Circuit Breaker Episode 38: Nicole Kidman, Fixing the Oscars, and Baseball


Welcome to the Awards Circuit podcast titled “CIRCUIT BREAKER!,” a weekly podcast from featuring host Clayton Davis along with panelists Sam Coffey, Mark Johnson and Joey Magidson. We discuss movies, television and all the awards shows that need predicting. New episodes are released every Monday. Find us on Twitter at @Circuit_Pod, email us at, and submit your comments and questions at the bottom of the episode.

On the agenda:

  • We’re talking about the new rules the Academy released regarding Animated Feature, Documentary Feature, Best Picture and Original Score.
  • “Big Little Lies” has come to a close and we relish in the brilliance of Nicole Kidman, Reese Witherspoon, Shailene Woodley, Laura Dern and Zoe Kravitz. Specifically,we put a big focus on the career and greatness of Oscar winner Nicole Kidman.
  • We have a breakthrough where we feel like we “fix the Oscars” in under 20 seconds flat.
  • Circuit Madness is still underway and we’re down to the Final 4. Can you predict our final winner?
  • ACCA 1993 recommendations are still up for grabs! Make sure to get your votes in this week!
  • It’s baseball season! We have moved into betting territory. Join us for the adventure (and name your favorite baseball film).

Comment and send in #CinephileShowdowns, #ChoosetheGold and #ACCircuitBreaker questions in the comment section below!

LIKE Us on Facebook: The Awards Circuit Facebook Page
Follow Us on Twitter: @Circuit_Pod & @AwardsCircuit
Download Us
on Stitcher Radio!
Rate and Download Us on iTunes
SUBSCRIBE to the Podcast by the FEED
SHARE #‎StartTheREALConversation and #StopMuslimBan


  • Joey Magidson

    Enjoy, and you’re all welcome for the Oscar fix we came up with.

    • Luke McGowan

      Joey that Clint Eastwood impression of Nightcrawler was the hardest I’ve laughed at this podcast ever, just out of sheer unexpectedness

      • Joey Magidson

        As always, I aim to please.

  • Ferdinand

    The idea of changing the nominations announcement to prime time is terrible because the Oscars matter outside the States as well. You might have to wake up an hour or two earlier than usual with the current system but it gives people around the world the chance to actually watch the announcement live without having to actually wake up in the middle of the night. I already have to wake up at 3 a.m. to watch the Oscars ceremony so it’s nice that that at least the nominations announcement is at a somewhat reasonable time

    • I understand where you’re coming from. The thing is, the way they do it now, the nomimations are announced at 5:30 AM local time. This makes it feel like a very exclusive, industry only thing. When most moviegoers already don’t get or take the opportunity to see many of the nominees, this creates a bigger disconnect from potential viewers. By moving the announcement to prime time, you have a great opportunity to show audiences why they should watch these films. It would give the casual movie fan more of a reason to care.

      • Robby Poffenberger

        I was always under the impression that they did it in the morning so it would dominate the news cycle for that day? But maybe I’m overthinking it. Selfishly, as an American, I would friggin’ love a primetime special.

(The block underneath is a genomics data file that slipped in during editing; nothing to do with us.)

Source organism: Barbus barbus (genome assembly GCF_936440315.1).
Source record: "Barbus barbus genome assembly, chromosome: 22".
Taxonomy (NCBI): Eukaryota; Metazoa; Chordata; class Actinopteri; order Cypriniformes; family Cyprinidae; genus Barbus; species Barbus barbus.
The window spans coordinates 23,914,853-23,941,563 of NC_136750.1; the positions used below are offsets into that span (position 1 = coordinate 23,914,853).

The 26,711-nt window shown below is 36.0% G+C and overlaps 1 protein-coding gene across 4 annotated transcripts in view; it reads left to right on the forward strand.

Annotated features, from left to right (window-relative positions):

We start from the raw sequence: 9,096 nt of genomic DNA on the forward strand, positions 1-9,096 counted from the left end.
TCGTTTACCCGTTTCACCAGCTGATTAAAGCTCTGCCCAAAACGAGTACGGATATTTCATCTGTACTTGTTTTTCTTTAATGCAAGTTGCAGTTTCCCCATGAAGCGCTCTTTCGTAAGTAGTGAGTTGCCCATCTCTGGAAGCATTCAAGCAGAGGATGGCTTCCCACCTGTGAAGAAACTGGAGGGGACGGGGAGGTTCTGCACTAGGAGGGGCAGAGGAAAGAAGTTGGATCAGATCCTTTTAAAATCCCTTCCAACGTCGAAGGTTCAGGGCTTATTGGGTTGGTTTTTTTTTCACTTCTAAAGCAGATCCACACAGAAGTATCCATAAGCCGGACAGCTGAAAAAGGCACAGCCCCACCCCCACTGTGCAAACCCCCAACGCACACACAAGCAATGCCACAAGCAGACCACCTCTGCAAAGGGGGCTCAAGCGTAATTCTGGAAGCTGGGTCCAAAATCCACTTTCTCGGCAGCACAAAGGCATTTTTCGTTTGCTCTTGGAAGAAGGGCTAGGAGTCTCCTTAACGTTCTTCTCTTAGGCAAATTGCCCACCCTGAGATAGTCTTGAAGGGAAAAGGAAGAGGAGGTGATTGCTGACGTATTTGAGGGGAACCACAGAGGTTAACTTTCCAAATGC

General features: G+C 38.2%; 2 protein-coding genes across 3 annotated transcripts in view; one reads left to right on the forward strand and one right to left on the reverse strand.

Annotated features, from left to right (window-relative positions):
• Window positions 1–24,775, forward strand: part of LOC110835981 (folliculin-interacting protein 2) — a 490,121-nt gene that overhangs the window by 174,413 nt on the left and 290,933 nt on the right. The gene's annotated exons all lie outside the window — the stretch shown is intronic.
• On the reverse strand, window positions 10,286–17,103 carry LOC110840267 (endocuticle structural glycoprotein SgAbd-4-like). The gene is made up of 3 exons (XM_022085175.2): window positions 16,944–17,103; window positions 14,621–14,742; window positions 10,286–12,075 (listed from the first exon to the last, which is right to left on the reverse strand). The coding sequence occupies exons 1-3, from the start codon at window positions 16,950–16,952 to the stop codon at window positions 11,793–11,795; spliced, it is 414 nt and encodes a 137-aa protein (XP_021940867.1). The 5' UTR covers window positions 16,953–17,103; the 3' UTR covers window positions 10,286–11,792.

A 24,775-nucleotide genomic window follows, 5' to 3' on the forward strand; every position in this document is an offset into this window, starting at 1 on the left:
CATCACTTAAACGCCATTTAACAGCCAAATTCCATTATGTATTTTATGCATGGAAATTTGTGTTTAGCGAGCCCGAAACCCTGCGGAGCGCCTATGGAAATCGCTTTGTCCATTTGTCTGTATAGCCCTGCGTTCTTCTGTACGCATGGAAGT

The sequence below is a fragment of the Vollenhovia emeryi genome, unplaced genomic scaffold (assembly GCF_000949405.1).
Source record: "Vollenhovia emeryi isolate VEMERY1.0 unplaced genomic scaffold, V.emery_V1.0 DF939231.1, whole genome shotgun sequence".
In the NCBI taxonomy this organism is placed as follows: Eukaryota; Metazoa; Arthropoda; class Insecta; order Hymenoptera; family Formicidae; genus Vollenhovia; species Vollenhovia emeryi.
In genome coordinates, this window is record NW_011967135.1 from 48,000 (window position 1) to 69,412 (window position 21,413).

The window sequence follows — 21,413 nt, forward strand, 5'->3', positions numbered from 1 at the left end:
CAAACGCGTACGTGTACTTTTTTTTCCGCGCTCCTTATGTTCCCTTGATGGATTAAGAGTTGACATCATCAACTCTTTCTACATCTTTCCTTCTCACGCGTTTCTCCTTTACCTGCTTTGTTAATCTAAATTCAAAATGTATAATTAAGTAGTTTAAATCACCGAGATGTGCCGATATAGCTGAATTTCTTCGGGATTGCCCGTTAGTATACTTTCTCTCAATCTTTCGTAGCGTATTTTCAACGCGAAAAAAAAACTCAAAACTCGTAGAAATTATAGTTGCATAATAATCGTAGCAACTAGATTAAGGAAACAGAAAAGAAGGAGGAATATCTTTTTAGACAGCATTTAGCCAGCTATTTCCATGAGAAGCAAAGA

• Agenor Mark

    “Schindler’s List” did win all the precursors and critics awards, but Spielberg lost best director at NYFC and LAFC to… Jane Campion. 🙂

  • Kevin

    Here’s the reason I think Ledger still would have definitely won even if he hadn’t died. Dying hasn’t helped any other actor in awards contention since. James Gandolfini was immensely respected, yet he didn’t get in for Enough Said. Phillip Seymore Hoffman was considered to be one of the best actors today, and he didn’t get in for A Most Wanted Man. Alan Rickman was beloved but didn’t get in for Eye in the Sky.

    So obviously we can’t know for sure, but the fact it hasn’t happened to anyone else is a pretty big indicator for me that Ledger was winning even if he was alive. And I would also say those three I mentioned were more respected and well liked because they were veterans who had turned in a lot of great performances. Ledger was a great actor but was still very young, and I don’t think anyone really said, “Oh man, we HAVE to get Ledger an Oscar because now it will never happen”. Whereas people did say that about Gandolfini and Rickman, yet they didn’t even get nominated.

    • I would love to agree with you, but I still think we can’t take that as definitive proof. Ledger’s performance would likely have been nominated, but would he still have won? Maybe. The others you listed were great actors, yes. But their nominate-able works were more under-the-radar. If any of them had won posthumously, the assumption would very much have been that the wins were for the performers more than the performances.

      • Robby Poffenberger

        I totally agree that his passing helped him get there, but I just wonder — who beats him if he doesn’t die? Would Josh Brolin or RDJ have competed in any other year, let alone this one? I honestly don’t think so. I think the field helped him win as much as his death.

  • Luke McGowan

    Question: whose Oscar nomination trajectory seems clearest to you right now? And no cop out answers like Emily Blunt. Honestly I would say Rebecca Fergusson is doing all the right things to move in that direction. The fact that she’s gone from relative nobody to third billed behind Jake Gyllenhaal and Ryan Reynolds in a few years is a huge deal, and she’s got the talent.

  • Ryan

    “You’re going to die alone. For sure. For SURE.”
    ‘Someone mentions Schindler’s List’ -> “Speaking of line-ups…”
    “Best Dictator – Hitler”

    This podcast needs a hug.

    Also, Mark and Clayton, please send in your Survivor tapes.